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From Thomas Vinod Johnson <Thomas.John...@Sun.COM>
Subject Re: What happens when a server loses all its state?
Date Wed, 17 Dec 2008 16:37:12 GMT
Mahadev Konar wrote:
> Hi Thomas,
>  Here is what would happen in the scenario you mentioned.
>
>   
>> Great - thanks Mahadev.
>>
>> Not to drag this on more than necessary, please bear with me for one
>> more example of 'amnesia' that comes to mind. I have a set of ZooKeeper
>> servers A, B, C.
>> - C is currently not running, A is the leader, B is the follower.
>> - A proposes zxid1 to A and B, both acknowledge.
>> - A asks A to commit (which it persists), but before the same commit
>> request reaches B, all servers go down (say a power failure).
>>     
> In this case, the zookeeper protocol says that zxid1 would be available only
> if the client gets a success. So zxid1 may or may not get committed if A and
> B come up later. ( this is a different scenario then what you mention
> later).
>
>   
The general scenario I was interested in was a minority of servers 
losing state, and trying to understand what other correlated events 
could cause issues. Just to be clear, since A has sent the commit to B 
(or is it when A has got its own commit), it *could have* sent a success 
back to the client before everything went down, correct?
>> - Later, B and C come up (A is slow to reboot), but B has lost all state
>> due to disk failure.
>>     
> This is how zookeeper would work in this scenario ---
>
> Now since we have B and C come up and B has the most recent state but loses
> it, then zookeeper is clueless about this. So C would say I have the some
> zxid say zxid-n and B would say that I have zxid = 0 (since its stateless)
> and C would become a leader (since it has the highest zxid).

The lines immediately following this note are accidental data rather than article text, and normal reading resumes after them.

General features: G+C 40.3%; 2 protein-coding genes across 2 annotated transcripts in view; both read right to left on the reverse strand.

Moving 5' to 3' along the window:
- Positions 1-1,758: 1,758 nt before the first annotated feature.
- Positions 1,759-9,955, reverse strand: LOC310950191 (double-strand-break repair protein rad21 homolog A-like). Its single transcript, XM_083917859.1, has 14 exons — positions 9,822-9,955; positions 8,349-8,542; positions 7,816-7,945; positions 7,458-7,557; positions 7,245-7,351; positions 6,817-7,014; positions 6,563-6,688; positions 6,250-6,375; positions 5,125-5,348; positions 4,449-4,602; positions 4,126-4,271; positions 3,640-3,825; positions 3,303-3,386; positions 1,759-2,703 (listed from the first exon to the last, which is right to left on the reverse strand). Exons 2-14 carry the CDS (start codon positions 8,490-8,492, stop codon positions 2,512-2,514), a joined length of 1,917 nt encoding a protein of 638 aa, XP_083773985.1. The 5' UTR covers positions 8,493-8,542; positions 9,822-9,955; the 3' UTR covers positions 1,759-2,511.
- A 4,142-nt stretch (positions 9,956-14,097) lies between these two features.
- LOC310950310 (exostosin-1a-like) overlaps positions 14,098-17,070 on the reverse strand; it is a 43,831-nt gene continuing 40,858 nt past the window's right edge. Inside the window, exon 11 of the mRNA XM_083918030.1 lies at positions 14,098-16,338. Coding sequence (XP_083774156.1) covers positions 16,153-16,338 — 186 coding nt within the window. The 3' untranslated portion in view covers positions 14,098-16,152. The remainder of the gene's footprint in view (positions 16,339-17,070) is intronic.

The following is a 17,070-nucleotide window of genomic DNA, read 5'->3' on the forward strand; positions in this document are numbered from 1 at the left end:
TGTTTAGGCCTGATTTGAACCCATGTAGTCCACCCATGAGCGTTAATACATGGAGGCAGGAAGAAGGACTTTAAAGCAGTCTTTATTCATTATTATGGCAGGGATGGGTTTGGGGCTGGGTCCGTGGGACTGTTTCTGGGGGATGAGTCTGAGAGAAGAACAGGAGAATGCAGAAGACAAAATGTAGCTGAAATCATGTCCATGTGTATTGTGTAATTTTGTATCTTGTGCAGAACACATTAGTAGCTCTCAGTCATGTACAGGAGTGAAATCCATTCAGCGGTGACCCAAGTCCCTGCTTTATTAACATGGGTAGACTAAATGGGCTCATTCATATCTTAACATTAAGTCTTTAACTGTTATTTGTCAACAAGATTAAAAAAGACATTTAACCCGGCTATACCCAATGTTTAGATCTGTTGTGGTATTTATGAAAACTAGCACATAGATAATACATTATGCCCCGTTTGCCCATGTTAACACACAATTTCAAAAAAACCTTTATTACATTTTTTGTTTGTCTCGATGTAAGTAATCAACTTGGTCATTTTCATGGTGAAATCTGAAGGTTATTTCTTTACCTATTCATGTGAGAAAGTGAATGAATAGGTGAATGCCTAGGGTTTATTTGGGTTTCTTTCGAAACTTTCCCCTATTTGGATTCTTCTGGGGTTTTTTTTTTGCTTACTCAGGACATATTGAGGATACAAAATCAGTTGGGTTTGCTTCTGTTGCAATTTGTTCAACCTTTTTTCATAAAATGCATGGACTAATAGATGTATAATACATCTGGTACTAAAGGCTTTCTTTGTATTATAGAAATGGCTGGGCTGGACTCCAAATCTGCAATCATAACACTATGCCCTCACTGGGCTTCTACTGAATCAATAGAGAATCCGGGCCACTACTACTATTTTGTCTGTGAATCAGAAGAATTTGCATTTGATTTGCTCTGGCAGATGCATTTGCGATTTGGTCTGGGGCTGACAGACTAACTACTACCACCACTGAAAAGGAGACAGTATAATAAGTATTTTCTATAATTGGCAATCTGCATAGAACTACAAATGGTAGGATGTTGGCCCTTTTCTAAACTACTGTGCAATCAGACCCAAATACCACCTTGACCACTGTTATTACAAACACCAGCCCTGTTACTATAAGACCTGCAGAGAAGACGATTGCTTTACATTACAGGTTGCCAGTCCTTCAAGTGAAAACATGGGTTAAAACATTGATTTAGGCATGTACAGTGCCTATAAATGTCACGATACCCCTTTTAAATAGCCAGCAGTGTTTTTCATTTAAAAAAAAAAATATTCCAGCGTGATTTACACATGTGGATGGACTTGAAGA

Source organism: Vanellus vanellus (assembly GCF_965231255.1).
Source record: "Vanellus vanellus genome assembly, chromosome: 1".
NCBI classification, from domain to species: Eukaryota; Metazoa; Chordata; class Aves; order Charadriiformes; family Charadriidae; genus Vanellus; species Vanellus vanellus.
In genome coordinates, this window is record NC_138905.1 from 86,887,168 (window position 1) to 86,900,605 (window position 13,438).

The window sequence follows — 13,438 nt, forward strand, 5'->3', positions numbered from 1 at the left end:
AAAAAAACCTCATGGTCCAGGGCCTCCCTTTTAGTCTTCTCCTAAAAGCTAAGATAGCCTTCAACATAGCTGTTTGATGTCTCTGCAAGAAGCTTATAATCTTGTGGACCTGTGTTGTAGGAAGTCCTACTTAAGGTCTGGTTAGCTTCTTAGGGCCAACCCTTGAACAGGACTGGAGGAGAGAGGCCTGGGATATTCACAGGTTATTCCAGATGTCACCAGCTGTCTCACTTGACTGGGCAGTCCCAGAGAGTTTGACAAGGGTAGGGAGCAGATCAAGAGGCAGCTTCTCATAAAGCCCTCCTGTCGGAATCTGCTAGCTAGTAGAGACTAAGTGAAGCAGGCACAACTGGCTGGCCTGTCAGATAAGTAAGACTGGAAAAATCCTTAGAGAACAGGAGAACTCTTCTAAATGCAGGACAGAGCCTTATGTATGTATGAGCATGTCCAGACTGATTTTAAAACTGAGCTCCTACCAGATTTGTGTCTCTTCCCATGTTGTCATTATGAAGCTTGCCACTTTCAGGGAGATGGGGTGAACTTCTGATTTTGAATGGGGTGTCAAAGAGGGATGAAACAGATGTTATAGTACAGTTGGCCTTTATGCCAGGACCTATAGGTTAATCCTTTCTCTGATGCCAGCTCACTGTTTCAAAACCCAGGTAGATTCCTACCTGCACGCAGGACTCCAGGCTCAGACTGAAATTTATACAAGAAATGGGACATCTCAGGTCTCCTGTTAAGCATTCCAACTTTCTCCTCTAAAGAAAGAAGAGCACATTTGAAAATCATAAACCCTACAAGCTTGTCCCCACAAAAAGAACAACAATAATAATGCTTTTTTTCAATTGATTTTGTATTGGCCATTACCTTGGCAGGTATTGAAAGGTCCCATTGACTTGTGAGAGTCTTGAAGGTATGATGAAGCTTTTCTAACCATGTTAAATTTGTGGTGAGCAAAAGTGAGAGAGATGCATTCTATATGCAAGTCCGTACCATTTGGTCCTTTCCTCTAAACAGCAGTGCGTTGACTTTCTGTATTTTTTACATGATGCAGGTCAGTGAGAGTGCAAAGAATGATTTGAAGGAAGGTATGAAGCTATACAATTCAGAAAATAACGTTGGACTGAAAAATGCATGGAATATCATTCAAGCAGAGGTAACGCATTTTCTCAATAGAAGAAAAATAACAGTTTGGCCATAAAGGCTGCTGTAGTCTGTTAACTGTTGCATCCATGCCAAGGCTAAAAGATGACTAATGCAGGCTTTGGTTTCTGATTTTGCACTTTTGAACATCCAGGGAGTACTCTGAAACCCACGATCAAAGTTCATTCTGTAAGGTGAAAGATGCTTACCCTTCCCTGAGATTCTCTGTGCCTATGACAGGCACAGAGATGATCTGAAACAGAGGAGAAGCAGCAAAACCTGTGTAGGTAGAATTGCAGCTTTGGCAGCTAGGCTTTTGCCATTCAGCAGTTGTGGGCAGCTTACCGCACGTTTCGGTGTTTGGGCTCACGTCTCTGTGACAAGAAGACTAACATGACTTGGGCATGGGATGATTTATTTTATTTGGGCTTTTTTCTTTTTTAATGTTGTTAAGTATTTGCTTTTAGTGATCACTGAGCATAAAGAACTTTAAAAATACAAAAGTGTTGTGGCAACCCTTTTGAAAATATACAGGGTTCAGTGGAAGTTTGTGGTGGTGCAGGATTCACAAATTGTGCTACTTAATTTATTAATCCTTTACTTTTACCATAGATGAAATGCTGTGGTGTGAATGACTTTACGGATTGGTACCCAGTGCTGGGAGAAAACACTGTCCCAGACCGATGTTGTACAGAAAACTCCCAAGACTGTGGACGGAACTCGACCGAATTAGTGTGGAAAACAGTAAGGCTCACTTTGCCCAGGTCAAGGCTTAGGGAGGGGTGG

>
> This would lead to loss of data and loss of state in zookeeper. That's what
> I meant when I mentioned that zookeeper relies heavily on the state being
> persisted on disk.
>
>   
OK good, my understanding was correct then.
>> - C becomes the new leader and perhaps continues with some more new
>> transactions.
>>
>>     
> Now if A comes back again, C would say that its the leader and ask A to
> truncate all the transactions that A had to come to sync with C.
>
>   
I wasn't aware that C would ask A to truncate even committed 
transactions (the zookeeper internals doc/slides talks about proposals - 
I suspect I may have some terminology confusion here). Another 
possibility is C is now at zxid2 >= zxid1, in which case A could 
possibly *not* get rid of the committed transaction?
> Again, you can see that how persistence loss can trigger state loss in
> zookeeper. If its just minority of servers failing then this can be taken
> care of by zookeeper but in this scenario is C failing and then being
> brought up with an inconsisten state with another failure of A and data loss
> of B -- which zookeeper cannot handle.
>
> I hope this helps. 
>
>   
Yes thanks. Not sure if this makes sense, but is it worthwhile to have a 
'safe' mode when a server comes up with no state (I think it should be 
simple to distinguish between having a clean disk 'no state'/corrupt 
state and 'empty state')? In this case, I think it could simply wait 
till it sees a successful propose/commit cycle to know that it is safe 
for it to take a snapshot and start participating in the ensemble.

In the scenario I previously described, when B and C comes up, B would 
not respond to C, but just watch - C would not be able to establish 
quorum until A came up; at which point B has witnessed a successful 
leader activation, and can join. If one is willing to sacrifice liveness 
for safety in situations where 1 or more nodes have amnesia, would this 
be a viable option?

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